Teach English in Spain: the North American Language and Cultural Program

As a North American, our legal working opportunities in western Europe are somewhat limited. Luckily there is a program for us that will give us the opportunity to teach English in Spain. Read on to find out more.

All you need to know to teach English in Spain through the North American Language and Cultural Assistant Program.

The North American Language and Cultural Assistant Program is a program run by the Spanish Ministry of Education, Culture and Sports that aims to place native English speakers into English classes in Spanish public schools. According to the official website:

the program provides Spanish students and teachers of English … an opportunity to broaden and increase their knowledge of the English … language and North American culture through interaction with native speakers.

If accepted, I would be an assistant (also referred to as an auxiliar) to a Spanish teacher that teaches English in a Spanish public school. Edited May 2012: *Due to the economic crisis, the program has cut back on placements for the since the 2012-2013 year. I suggest you apply as early as possible to increase the likelihood of getting a placement in future years.* Edited April 2014: As of this year, the certain regions of Spain are still not accepting new applicants. There is still many positions available, but make sure you apply early to increase your chances of getting your first choice region. The current requirements to be considered for the NALCAP are:

  • Candidates must hold a U.S. or Canadian passport.
  • The candidate must be a native or bilingual English or French speaker.
  • The candidate shall hold a minimum of a BA or BS by the end of the academic year preceding the start of the program or be an upcoming Junior or Senior student at their university or be a university graduate.
  • Candidates must be in good physical and mental health.
  • Candidates must be in a position to present a certificate of good conduct or lack of criminal records when applying for his visa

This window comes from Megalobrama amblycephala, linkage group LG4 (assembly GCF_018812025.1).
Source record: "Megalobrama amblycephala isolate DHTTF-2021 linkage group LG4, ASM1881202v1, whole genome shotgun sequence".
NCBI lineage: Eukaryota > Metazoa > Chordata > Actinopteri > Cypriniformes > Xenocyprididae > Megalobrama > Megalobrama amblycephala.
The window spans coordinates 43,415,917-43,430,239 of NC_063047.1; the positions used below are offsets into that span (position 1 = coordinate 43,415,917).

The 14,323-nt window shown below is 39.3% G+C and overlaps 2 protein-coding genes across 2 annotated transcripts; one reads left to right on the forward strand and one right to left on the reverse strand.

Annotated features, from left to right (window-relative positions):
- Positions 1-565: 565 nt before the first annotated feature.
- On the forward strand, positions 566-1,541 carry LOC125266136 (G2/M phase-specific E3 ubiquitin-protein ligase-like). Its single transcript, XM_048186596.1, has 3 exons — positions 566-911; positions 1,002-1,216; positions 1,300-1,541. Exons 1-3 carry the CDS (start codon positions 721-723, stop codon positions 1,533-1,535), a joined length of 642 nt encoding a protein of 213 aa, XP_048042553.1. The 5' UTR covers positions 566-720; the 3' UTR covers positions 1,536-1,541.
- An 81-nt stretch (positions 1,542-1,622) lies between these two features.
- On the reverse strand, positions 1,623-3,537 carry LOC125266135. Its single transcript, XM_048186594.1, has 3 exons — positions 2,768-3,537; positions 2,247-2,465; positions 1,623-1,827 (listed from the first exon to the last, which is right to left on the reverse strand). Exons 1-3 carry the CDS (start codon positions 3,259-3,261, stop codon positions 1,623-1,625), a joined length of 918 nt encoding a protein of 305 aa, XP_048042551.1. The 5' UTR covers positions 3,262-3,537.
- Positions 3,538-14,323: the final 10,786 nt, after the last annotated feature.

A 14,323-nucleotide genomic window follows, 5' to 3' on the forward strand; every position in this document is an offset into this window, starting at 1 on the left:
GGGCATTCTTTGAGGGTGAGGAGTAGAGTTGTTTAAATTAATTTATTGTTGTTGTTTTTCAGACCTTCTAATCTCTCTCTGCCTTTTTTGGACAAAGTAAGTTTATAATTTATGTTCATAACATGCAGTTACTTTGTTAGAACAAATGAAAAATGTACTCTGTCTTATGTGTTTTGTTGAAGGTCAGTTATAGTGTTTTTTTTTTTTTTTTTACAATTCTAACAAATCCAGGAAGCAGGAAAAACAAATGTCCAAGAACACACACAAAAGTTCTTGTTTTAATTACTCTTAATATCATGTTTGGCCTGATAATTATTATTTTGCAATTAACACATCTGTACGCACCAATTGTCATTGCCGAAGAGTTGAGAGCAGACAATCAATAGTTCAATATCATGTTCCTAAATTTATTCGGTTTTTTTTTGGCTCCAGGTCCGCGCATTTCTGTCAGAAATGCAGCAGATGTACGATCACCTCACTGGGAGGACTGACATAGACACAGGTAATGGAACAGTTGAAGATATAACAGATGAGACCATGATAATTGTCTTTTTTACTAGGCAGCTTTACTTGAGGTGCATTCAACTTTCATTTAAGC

• Candidates must have an intermediate level knowledge of the Spanish language at minimum. [Note added August 2015: While this will certainly be helpful living in Spain, this requirement is not actually verified. When I came to Spain in 2012 I only have a very basic level of Spanish and was able to get around fine. If this requirement is the only thing holding you back from applying, don’t even worry about it. Seriously.]
  • Candidates should be between the ages of 21-35.

The assistant works 12 – 16 hours a week, 4 days a week. Pay is 1000 Euros per month in Madrid, and 700 Euros/ month everywhere else in Spain.  Assistants will also be given “general health benefits”. The program runs for 8 months, from October 1st to May 31st  (until June 30th for those in Madrid), with the option of renewing for a second year.

I should also mention one major problem with NALCAP that some auxiliare’s are facing. There have been issues with payments being VERY late (as in 4+ months). This topic is discussed at length in Facebook groups for the program. Most of these payment issues are happening in the southern region of Spain.

Based on the discussions on Facebook, Madrid (my first choice) does not seem to have as many issues. So after thinking about it, I’ve decided I will still go ahead and accept the position if I am offered it. [There is also the option of doing private tutoring on the side, and I plan to do that to add to my income while I’m there.] Here’s a list of other resources, but feel free to ask me any other questions you have about the program (or anything really for that matter).

Helpful Resources:

  •  The Manual (PDF): Instructions on how to apply, what documents you need, which consulate you should contact and more details on the program. If you are interested in this program, I suggest reading this first.
  • Facebook has a few of groups dedicated to this program. This is the most active group: Auxiliares de conversacion en MADRID

Why do I want to teach English in Spain?

In my opinion, the pay and benefits are not nearly as generous as the ones for teaching in South Korea (which I did from September 2010 to September 2011). However, the big pull factor for me is that it is in western Europe, a region that I would absolutely love to be able to explore again. There are limited programs that allow Canadians to work in Europe, especially for those like me that don’t speak French, Spanish or German fluently.This program is basically my only choice if I want to live and work in western Europe legally in the next few months.

That being said, I’m excited at the prospect of living in Spain as I’m interested in the Spanish culture and language. I visited Madrid in spring 2007 and while I wasn’t blown away by the city (we went there right after Rome) it had its charm. The people of Madrid, known as Madrileños are fairly polite and a few were nice enough to help us when we got lost. I’ve been reading current auxiliare’s blogs from all over Spain and they seem to enjoy it. I think I would really learn a lot by living there. Also, since western Europe is relatively small and traveling within the area is not too expensive, I would probably be able to finally go to some places I’ve always wanted to visit (Barcelona and London come to mind) as well as revisit Rome and/or Paris!

10 Comments
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